Friends General Conference

Nurturing faith and Quaker practice

Retreats for Adults

Adult

 “I have long loved spaces that are quiet and apart . . .” So begins Fran Taber’s Pendle Hill pamphlet on personal retreats, Come Aside and Rest Awhile (see note 1, bottom of article). I sank into the living room sofa and relaxed into the cushions as Fran described her awareness of how important it is to have time for “retirement,” away from the stimulation of everyday life. But before I finished the first page, my ten-year-old daughter called me from the kitchen, needing help with her project on Olympic figure skating champion, Sarah Hughes. After finding our hole punch and helping Katie create holes for a shoelace in her poster board skate, I returned to Fran’s words concerning the “deep hunger in religious circles ecumenically for a deeper experience of silence and solitude.” Before I could turn the page, Katie needed my help again. Over the course of an hour and a half, my reading of Fran’s pamphlet was interposed many times with the “stimulation of everyday life” as I leapt up to find a long-enough shoelace, shake a silver pen that wasn’t working and recommend alternatives, find a permanent marker, and give Katie heartfelt praise for a job well done. By the time the evening was over, I had read only ten pages. Life is good, in its fullness. Life with family, friends and work is rich and rewarding. Yet I, too, love “spaces that are quiet and apart,” and times for stillness, reflection and prayer. Is your life and longing similar?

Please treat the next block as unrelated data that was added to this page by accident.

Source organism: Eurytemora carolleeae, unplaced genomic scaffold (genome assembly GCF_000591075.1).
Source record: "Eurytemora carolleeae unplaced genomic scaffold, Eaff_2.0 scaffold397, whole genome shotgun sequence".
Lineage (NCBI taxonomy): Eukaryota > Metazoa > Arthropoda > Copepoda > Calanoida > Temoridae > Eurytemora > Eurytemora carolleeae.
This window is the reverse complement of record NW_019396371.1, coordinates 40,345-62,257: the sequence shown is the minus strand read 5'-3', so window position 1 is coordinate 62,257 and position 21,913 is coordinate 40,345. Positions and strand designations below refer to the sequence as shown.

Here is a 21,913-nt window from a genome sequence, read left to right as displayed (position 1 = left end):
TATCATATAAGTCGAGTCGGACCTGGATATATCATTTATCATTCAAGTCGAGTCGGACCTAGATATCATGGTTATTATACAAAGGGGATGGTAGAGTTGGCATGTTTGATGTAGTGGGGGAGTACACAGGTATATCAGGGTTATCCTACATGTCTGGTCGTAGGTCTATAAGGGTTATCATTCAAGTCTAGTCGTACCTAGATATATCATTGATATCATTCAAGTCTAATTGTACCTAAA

In this brief article, I want to explore several questions: Why do people need retreats? What are some elements that are often part of a good retreat? What are the positive outcomes that people experience from a good retreat? But first, there’s an even more basic question: What is a retreat? And finally, given the busyness of our daily lives, how can we find the time for “retirement” that will really refresh us?

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Contact FGC Religious Education at religiouseducation@fgcquaker.org